Glenn Gould's favourite piano and the customized chair he used for concerts and recording sessions around the globe are going on display in Ottawa.

The National Arts Centre announced Wednesday it will permanently host the pair of musical artifacts from Canada's most celebrated classical pianist.

After Gould's death in 1982, Library and Archives Canada acquired the piano and chair from his estate. In late 2011, the government department offered to transfer them to the NAC.

"Everyone wanted [the piano, known as] CD 318 to be displayed in a public place for Canadians to enjoy," said acting NAC president and CEO Christopher Deacon.

"It's an incredible honour for the NAC and makes a beautiful companion piece to our Oscar Peterson sculpture. Now we have two of Canada's greatest pianists honoured here."

Gould's preferred instrument

In 1953, Gould's father Russell customized a lightweight wooden folding chair for him to use at the piano. He took the adapted seat with him as he travelled the world to perform and also used it during recording sessions.

Gould found the piano, a Steinway CD 318, at the Eaton Auditorium in Toronto in 1960. The instrument was already 20 years old at the time, but he became enamoured of it and used it extensively.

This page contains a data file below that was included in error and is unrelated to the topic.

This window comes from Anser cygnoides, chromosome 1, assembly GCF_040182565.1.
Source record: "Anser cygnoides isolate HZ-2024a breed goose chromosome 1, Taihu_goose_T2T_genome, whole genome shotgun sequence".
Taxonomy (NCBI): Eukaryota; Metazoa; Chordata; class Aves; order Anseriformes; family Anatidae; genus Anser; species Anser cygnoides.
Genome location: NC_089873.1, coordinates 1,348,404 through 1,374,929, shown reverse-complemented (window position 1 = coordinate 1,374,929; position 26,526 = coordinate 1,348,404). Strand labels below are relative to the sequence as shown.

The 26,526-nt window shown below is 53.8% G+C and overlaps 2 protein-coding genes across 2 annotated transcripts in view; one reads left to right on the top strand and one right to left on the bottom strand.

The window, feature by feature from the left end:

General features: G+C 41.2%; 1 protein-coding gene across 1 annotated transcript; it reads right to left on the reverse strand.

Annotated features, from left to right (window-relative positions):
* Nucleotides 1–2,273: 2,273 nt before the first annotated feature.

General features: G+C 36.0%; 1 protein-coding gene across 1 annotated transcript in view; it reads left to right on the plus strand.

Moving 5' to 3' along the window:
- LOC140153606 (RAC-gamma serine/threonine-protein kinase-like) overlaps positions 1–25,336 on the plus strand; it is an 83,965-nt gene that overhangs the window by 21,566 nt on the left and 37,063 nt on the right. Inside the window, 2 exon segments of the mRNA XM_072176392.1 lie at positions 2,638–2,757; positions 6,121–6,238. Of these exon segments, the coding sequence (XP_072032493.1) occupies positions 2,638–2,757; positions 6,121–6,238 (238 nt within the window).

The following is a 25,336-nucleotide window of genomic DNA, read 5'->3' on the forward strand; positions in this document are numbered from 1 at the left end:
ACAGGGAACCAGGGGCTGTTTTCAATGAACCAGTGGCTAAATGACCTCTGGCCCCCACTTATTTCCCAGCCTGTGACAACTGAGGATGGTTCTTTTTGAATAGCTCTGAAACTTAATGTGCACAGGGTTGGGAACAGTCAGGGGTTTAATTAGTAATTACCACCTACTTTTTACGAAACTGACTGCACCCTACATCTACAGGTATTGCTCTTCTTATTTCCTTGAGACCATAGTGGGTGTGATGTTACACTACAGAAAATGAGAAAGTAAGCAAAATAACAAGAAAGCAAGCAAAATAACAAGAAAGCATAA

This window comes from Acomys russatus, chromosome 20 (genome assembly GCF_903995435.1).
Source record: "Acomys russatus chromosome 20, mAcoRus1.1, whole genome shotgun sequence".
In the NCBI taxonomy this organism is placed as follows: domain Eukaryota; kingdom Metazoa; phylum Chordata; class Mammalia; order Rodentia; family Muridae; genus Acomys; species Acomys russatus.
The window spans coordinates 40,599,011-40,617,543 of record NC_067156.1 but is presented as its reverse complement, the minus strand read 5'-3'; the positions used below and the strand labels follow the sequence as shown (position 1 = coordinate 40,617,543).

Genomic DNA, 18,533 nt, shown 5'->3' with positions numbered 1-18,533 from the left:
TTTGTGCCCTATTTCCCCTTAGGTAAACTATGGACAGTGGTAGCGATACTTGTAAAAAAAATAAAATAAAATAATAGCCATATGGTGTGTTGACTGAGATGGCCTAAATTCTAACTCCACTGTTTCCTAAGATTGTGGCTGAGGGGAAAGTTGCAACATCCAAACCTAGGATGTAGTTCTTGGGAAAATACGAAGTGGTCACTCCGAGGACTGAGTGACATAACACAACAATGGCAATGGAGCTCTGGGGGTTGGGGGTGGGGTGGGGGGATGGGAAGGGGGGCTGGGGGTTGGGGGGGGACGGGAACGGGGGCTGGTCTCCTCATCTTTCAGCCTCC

"He was constantly searching for the perfect piano and instantly fell in love with it," according to NAC Archivist Gerry Grace. "The Steinway CD 318 was possibly the most important piano in Glenn Gould’s career."

The NAC plans to display the piano permanently on its mezzanine level, while the chair will emerge on special occasions.

Both will be unveiled to the public on June 20, with teen piano sensation Jan Lisiecki enlisted as the first performer on the CD 318 in its new home.

To help mark the occasion, staff at Library and Archives Canada and the Canadian Museum of Civilization have assembled an accompanying exhibit of artifacts from Gould's life and will also screen Peter Raymont and Michèle Hozer's award-winning documentary Genius Within: The Inner Life of Glenn Gould.